Analysis: Chile rely on their pressing but who are the two individuals key to their success?
Some will tell you Chile are the surprise package of the tournament, others will tell you they were expected to progress past a group containing the Dutch and Spaniards. Both statements are certainly debateable, but the results the Chileans managed to get and the performances they’ve put in shouldn’t surprise anyone. The inferiority of the Spaniards is the only surprise in the group, Chile were always going to turn up with that level, just the fact that crucially Spain didn’t wasn’t expected.
The first thing one will notice about the Chilean side is their ability to press, their biggest strength, essentially using ‘attack’ as a form of defence. They aren’t quite the household team, but this pressing ability as a single unit makes them extremely dangerous and just the sort of side a big team under-pressure (to succeed at the World Cup) would look to avoid.
But though the biggest thing going for them is their ability to play as a unit, there are some individuals essential to their success, and certainly their system.
We need to talk about Alexis
The Barcelona man announced himself at this World Cup with a superb opening few minutes against Australia, scoring one and setting up another. His ability on the ball have been crucial for the Chilean side, and that showed in the opening game. Admittedly he hasn’t quite had the impact in the other two games as he did vs the Aussies, but that’s purely because he’s failed to get on the scoresheet, his impact has remained vital.
Alexis Sanchez’ ability with the ball has always been known, but he has received some criticism when without possession. That theory will have to be re-thought. Against the defending champions Spain, Alexis Sanchez’ clever footballing knowledge was evident. Though he didn’t see as much of the ball as he would have liked, his ability to bring others into the game was crucial in the success. Again, as mentioned, Spain were of inferior quality but the speed of Chile’s attack was incredible. He worked the wings well moving from his central position allowing the other attackers to get into the game, pulling defenders away with him.
Also crucially noticeable in the game against Spain was that ability to press from the front. Alexis Sanchez, playing in the attacking third, had the most number of successful tackles (3) among all the Chile players, and also managing 2 interceptions.
The monster in defence, Gary Medel
Every World Cup you get a whole fleet of new football fans, some who only watch the tournament while others carry on beyond. Tell any of these new fans that Gary Medel was relegated just about a month ago from the top division, he might just be a bit shocked. Medel has been a stand-out performer for the Chileans, significantly again versus the defending champions.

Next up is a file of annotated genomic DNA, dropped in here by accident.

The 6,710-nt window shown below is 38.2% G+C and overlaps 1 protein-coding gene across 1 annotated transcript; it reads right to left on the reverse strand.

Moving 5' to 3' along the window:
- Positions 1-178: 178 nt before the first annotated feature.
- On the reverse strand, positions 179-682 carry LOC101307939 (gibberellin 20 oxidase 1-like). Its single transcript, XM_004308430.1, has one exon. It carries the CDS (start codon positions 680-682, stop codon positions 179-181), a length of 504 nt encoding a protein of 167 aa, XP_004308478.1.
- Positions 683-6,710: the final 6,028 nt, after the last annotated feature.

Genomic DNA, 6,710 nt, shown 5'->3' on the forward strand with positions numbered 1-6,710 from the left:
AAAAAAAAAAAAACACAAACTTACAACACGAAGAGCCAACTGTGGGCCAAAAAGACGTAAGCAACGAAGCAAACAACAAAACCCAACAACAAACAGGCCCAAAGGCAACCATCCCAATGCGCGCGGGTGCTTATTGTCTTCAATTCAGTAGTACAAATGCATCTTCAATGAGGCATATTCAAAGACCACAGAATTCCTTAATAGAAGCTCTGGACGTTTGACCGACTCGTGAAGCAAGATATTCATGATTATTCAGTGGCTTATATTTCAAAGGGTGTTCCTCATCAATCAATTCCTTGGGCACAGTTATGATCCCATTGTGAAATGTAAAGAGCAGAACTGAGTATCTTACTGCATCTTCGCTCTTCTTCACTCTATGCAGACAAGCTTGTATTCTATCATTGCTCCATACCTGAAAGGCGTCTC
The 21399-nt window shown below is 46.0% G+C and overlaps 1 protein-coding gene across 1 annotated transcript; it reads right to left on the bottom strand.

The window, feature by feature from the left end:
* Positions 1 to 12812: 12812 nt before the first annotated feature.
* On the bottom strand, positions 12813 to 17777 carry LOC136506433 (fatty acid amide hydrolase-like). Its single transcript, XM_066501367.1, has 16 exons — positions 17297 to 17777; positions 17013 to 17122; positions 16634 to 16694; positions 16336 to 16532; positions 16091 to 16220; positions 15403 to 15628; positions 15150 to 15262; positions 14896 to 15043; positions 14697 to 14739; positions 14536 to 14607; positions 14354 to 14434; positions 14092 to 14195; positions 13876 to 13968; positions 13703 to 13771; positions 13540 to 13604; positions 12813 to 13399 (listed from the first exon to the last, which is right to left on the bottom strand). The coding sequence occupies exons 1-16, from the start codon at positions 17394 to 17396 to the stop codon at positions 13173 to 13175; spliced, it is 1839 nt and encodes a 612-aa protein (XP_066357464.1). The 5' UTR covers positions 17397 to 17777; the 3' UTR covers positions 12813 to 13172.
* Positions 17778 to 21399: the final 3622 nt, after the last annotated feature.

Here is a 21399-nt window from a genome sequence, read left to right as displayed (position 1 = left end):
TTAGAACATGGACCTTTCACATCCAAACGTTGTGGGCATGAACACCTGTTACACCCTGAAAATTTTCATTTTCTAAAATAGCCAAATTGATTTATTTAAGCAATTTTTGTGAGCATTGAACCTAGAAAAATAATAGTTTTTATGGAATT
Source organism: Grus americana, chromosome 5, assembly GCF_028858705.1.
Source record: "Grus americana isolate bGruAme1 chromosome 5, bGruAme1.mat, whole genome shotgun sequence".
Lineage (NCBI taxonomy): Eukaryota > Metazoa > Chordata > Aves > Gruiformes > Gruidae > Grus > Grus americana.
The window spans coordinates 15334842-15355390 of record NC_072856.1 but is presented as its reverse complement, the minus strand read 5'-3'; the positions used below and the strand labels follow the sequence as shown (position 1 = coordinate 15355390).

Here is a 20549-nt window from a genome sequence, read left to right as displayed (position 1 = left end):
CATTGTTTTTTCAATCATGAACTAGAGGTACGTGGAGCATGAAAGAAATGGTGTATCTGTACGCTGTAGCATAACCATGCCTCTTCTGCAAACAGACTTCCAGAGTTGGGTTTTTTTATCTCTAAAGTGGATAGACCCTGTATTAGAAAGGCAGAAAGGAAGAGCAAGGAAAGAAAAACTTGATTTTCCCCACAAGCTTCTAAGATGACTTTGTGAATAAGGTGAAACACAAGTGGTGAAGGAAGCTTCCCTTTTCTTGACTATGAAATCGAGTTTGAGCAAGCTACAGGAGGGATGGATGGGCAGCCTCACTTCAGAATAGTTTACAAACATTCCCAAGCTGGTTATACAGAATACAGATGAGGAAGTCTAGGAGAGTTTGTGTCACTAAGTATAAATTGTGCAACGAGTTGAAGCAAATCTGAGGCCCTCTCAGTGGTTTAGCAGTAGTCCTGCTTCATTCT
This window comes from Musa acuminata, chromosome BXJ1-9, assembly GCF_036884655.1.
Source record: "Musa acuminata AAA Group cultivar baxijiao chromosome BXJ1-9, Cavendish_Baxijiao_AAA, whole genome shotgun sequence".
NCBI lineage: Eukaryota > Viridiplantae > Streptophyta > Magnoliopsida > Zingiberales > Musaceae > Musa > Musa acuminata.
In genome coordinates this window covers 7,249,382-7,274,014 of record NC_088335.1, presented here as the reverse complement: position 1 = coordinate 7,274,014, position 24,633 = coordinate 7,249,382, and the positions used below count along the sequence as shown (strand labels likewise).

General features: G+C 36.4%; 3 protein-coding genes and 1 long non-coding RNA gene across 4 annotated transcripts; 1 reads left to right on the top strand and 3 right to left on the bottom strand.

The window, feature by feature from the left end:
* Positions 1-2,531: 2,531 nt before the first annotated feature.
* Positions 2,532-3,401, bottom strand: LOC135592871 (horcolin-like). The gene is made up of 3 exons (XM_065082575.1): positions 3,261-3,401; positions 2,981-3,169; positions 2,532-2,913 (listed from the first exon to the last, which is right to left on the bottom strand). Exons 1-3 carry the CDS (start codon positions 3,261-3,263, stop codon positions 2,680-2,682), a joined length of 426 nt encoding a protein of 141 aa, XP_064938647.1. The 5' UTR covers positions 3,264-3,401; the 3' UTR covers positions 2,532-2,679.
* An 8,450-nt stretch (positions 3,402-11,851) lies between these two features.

Medel’s task against Spain was to be involved in one of the ugliest battles in the tournament (no pun intended), against lone striker Diego Costa. A mouth-watering battle on paper, a disappointing one in reality; and from Medel’s point of view, one of the easiest he’d have at the tournament. Diego Costa has been largely absent in Brazil and particularly against Chile, not being able to fit into the squad or the system. His role was further advanced when playing against the Dutch. Required to be defensively solid, Medel has a more expansive role, required to get play going from the back. The Cardiff player completed 103 passes which was the highest in the game by some margin; the most passes by a Dutch player were Dirk Kuyt with 34.
Thus Medel plays in the back line but retains his midfield tendency. He’s a proper monster in defence, not afraid to get stuck into tackles while he has the intelligence to mark an opponent out of the game, which he would be able to do against an opposing centre-forward. But as the Chilean’s frantically press forward it leaves them disorganised, Gary Medel acts as the player whose required to control possession while his team-mates get back into position and form a more systematic approach. He’s the player they’ll look to to get attacks started, ensuring possession is retained but he’s unlikely to contribute directly in a creative sense. Medel also has a tendency to pass primarily down the right hand side, combining well with Alexis Sanchez.
Chile’s strength certainly lies in their ability to press opponents but when allowed possession, Gary Medel is the man to get play moving, while Alexis Sanchez is who he’ll look for. Their Round of 16 opponents are Brazil, favourites & hosts. The pressure is certainly not on the Chileans, tactically, that Brazilian side is capable of caving in when pressed. Sanchez yes, but Medel will have an important (and hopefully excellent) game.